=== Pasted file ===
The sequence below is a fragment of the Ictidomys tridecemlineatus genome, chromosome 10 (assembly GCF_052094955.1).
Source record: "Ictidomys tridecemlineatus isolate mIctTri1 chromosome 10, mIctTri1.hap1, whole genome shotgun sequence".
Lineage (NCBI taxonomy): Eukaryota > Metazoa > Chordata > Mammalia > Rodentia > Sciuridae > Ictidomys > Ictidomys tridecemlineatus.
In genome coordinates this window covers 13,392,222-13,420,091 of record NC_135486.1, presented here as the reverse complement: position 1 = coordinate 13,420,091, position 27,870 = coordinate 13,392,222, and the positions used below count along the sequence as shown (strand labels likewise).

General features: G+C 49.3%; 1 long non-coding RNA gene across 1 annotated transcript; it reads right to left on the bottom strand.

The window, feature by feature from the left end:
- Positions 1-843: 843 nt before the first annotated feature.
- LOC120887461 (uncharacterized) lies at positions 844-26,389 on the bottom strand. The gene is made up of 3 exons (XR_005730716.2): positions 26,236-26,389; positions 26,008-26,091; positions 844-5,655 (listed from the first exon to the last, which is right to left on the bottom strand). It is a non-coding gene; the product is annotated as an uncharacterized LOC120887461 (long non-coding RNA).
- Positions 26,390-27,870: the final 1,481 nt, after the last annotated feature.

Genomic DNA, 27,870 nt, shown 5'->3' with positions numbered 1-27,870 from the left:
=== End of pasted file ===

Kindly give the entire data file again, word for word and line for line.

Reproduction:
The sequence below is a fragment of the Ictidomys tridecemlineatus genome, chromosome 10 (assembly GCF_052094955.1).
Source record: "Ictidomys tridecemlineatus isolate mIctTri1 chromosome 10, mIctTri1.hap1, whole genome shotgun sequence".
Lineage (NCBI taxonomy): Eukaryota > Metazoa > Chordata > Mammalia > Rodentia > Sciuridae > Ictidomys > Ictidomys tridecemlineatus.
In genome coordinates this window covers 13,392,222-13,420,091 of record NC_135486.1, presented here as the reverse complement: position 1 = coordinate 13,420,091, position 27,870 = coordinate 13,392,222, and the positions used below count along the sequence as shown (strand labels likewise).

General features: G+C 49.3%; 1 long non-coding RNA gene across 1 annotated transcript; it reads right to left on the bottom strand.

The window, feature by feature from the left end:
- Positions 1-843: 843 nt before the first annotated feature.
- LOC120887461 (uncharacterized) lies at positions 844-26,389 on the bottom strand. The gene is made up of 3 exons (XR_005730716.2): positions 26,236-26,389; positions 26,008-26,091; positions 844-5,655 (listed from the first exon to the last, which is right to left on the bottom strand). It is a non-coding gene; the product is annotated as an uncharacterized LOC120887461 (long non-coding RNA).
- Positions 26,390-27,870: the final 1,481 nt, after the last annotated feature.

Genomic DNA, 27,870 nt, shown 5'->3' with positions numbered 1-27,870 from the left: